OPELOUSAS — Phillip Rose escaped from becoming one of the black soldiers that Martin Luther King Jr. said were being sent to serve and die in Vietnam in “extraordinarily high proportions relative to the rest of the population.”
The 66-year-old Opelousan did go to Vietnam, but he survived and is telling his story in a book he recently finished.
As the nation observes the Martin Luther King holiday Monday, Opelousans will pay tribute to Phillip Rose for his years of Vietnam service during the 33rd annual Dr. Martin Luther King Jr. Celebration and Memoriam. He will be recognized for his community service, as well.
“Phillip has done a lot of community service. He also put his life on the line for our safety,” said program founder Rebecca D. Henry. “He touched a lot of lives, especially a lot of the young.”
Henry said Rose’s honor coincides with this year’s theme, “The Legacy of Service: The Color of Unity.”
“He did a lot of service people really don’t know,” Henry said. “They see Phillip Rose. They see him walk around, but they don’t know all the things he has done in the community.”
Rose said he was pleased that he was being honored.
“I really feel good,” he said.
But Rose said that wasn’t how he felt decades ago when a voice known as Hanoi Hannah to the soldiers was being piped through loudspeakers into the jungle of Vietnam where they were patrolling and fighting. She was the voice of propaganda broadcasts from Hanoi radio.
Rose recalled how “the voice” tried to discourage the black soldiers from being in the fight.
At the same time, King was questioning black soldiers’ role in the conflict.
“We were taking the black young men who had been crippled by our society,” King said, “and sending them 8,000 miles to guarantee liberties in Southeast Asia, which they had not found in southwest Georgia and East Harlem.”
For Rose and other young soldiers, King was a vital part of their lives.
But that hadn’t always been the case for Rose.
Upon his arrival in the service, Rose learned that the knowledge and views of northern black soldiers were different from the views he had gained through his Southern roots. They knew about civil rights issues. Rose only knew about what he saw on television.
“You didn’t have any mass protests (here),” he recalled.
What was happening with King and the civil rights movement was intriguing to Rose.
“I found it very informative to hang around them as much as I could,” he said of the soldiers from the north.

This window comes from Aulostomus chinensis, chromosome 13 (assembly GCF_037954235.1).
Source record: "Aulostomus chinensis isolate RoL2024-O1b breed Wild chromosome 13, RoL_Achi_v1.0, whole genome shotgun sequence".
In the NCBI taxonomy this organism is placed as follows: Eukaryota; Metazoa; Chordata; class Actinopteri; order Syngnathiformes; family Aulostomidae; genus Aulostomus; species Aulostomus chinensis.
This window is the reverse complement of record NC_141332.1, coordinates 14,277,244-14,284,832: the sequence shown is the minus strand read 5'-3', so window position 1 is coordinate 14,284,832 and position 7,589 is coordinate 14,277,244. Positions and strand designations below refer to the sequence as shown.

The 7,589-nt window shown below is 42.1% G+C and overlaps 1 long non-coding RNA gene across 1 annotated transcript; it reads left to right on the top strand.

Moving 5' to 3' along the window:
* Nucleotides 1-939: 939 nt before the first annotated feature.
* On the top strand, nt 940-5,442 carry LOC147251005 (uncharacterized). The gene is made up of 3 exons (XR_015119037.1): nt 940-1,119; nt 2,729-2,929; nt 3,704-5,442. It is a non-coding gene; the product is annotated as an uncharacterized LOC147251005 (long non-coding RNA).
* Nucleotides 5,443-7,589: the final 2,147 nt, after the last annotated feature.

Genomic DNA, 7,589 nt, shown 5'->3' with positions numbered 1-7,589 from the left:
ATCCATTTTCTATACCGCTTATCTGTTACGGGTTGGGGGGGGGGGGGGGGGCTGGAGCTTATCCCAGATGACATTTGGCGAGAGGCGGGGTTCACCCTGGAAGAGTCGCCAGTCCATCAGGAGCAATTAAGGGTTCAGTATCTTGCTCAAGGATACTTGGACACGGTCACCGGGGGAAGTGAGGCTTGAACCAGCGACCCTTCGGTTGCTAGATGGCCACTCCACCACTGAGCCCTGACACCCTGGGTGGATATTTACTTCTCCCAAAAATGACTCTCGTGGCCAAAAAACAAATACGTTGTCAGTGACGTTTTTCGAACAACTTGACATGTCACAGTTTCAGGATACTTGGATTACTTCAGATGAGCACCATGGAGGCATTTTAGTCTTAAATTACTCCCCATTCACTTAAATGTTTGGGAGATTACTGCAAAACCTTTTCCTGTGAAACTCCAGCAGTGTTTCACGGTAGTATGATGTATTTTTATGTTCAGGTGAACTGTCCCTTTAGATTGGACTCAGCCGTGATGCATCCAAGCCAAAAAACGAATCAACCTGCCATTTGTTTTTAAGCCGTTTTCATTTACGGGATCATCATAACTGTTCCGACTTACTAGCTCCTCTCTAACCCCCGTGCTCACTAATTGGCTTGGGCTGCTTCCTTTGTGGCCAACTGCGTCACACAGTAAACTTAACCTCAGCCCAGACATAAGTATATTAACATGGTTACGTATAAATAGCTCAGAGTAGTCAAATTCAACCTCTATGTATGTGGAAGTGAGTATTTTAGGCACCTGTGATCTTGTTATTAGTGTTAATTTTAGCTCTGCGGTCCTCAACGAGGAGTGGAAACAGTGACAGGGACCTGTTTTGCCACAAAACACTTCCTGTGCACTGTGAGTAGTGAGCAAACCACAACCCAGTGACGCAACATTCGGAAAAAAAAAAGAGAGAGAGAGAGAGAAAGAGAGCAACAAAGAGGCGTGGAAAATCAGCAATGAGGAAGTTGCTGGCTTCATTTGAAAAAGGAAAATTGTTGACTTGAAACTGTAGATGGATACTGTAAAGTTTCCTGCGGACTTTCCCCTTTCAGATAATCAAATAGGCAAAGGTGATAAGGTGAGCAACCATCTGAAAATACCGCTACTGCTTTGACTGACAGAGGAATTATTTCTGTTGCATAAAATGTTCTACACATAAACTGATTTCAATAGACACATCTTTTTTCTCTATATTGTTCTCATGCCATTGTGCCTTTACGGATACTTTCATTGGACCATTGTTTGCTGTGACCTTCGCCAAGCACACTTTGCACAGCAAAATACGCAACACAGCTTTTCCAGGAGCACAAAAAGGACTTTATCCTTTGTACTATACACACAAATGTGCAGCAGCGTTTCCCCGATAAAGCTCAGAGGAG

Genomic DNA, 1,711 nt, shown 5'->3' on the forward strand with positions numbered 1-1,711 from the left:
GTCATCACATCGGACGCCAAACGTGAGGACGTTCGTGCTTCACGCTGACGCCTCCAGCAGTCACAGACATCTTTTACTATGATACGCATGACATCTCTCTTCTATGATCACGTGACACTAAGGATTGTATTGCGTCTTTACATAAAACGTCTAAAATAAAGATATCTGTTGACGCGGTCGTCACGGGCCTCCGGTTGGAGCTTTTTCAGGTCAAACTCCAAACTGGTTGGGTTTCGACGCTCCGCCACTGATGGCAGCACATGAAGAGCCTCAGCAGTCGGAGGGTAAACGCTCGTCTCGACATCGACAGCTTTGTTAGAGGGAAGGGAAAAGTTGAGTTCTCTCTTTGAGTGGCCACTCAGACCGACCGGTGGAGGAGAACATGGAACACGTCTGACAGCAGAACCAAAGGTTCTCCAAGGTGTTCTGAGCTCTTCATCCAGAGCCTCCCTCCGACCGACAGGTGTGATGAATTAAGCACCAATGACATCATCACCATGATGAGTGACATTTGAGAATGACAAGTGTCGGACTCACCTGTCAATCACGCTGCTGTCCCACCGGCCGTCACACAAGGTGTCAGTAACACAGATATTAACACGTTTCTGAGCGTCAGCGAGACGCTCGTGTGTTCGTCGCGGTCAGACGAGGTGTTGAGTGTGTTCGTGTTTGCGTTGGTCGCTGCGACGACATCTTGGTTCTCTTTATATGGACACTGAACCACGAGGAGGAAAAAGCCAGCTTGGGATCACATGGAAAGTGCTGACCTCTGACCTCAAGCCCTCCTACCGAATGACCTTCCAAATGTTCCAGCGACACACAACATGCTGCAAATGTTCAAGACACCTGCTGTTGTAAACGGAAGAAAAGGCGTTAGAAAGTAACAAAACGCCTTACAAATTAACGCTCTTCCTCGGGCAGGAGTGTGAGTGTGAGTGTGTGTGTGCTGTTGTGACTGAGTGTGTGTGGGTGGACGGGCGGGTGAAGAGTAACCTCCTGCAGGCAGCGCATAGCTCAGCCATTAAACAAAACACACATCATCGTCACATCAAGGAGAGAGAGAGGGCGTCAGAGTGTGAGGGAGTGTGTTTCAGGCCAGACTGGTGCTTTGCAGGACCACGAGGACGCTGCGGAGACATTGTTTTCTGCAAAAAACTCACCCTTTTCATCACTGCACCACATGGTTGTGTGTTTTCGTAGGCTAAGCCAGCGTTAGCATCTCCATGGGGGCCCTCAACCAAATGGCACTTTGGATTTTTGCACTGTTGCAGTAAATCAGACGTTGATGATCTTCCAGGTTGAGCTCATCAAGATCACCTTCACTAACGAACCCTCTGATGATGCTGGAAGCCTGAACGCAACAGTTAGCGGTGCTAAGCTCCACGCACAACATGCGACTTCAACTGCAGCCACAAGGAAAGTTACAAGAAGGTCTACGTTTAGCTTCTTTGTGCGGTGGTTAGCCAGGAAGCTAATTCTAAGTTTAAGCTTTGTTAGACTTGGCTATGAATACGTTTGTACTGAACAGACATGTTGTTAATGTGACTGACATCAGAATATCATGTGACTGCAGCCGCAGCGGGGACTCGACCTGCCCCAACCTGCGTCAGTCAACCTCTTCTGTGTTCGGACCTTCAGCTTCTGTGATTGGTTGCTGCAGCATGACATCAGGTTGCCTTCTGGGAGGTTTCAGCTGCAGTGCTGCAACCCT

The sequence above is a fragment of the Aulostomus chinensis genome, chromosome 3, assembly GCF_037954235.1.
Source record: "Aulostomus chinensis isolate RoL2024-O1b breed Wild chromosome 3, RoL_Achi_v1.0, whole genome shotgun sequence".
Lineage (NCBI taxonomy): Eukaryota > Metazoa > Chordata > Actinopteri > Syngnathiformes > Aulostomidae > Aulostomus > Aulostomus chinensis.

When King was assassinated, it shocked Rose.
“All of us really felt a loss,” Rose said of King’s death. “We still do. I still do.”
Rose’s years in Vietnam would eventually lead to post-traumatic stress disorder that has haunted him at night to this very day. His years there would also lead to unresolved feelings of patriotism and politics.
Today, Rose has written a book that he self-published, “I Gave My All for Nothing: A Vietnam Veteran’s Disappointment with American Society.”
He said he hopes his book will help the nation to heal and will prevent the country from repeating history.
For Rose, one of nine children in the sharecropping community of St. Landry Parish, the U.S. Marine Corps was an option when he realized his family could not afford for him to stay at Southern University and pursue his English degree.
Years later, his career path led to 20 years at the Opelousas Police Department and 10 years at the Jean Lafitte National Park Service in Lafayette.
Rose’s passion to write his story came from sleepless nights when his battle with PTSD would keep him awake.
His wife, Mary, encouraged him to record his flashbacks from the war and his feelings about them onto paper, resulting in a tablet and pen always near his bedside. Besides fellow veterans, she was the only one he felt comfortable enough with to share his PTSD experiences.
When the pages became too many, and with his wife’s support, Rose said he knew a book was the only option.
Rose’s reason for the 67-page book was to set the record straight.
“Losing the war was not our fault,” he said.
Yet he believes many blame the Vietnam veterans.
“It was as if we were the cause of the war — as if we lost the war because of the things we did not do,” he said.
It also angers Rose that the herbicide Agent Orange, used by the military to clear the jungle, was sprayed on the soldiers unknowingly in Vietnam.
“When you think about how your country treated you, it makes you feel bad,” he said.
Yet when he joined the military in 1968, Rose considered it an act of patriotism.
“I loved my country,” he said. “I expected to be treated as an equal, so I knew I had to get out and do my share.”
Despite racial tensions and civil unrest during the time, Rose believed fighting for his country was his duty as an American.
But at some point, his priority changed while he was in Vietnam.
“The fight was that we got as many of us home as possible,” he said.
Rose writes: “The enemy had some very hideous ways of destroying our morale as well. Booby traps, pongee pits or stakes to name a few. Booby traps being the most effective because they had to be tripped. Therefore when one of those was tripped usually several people were injured or killed.”
By writing the book, Rose said he hopes his experience will bring “closure to the nightmares of the dreadful experiences that I encountered.”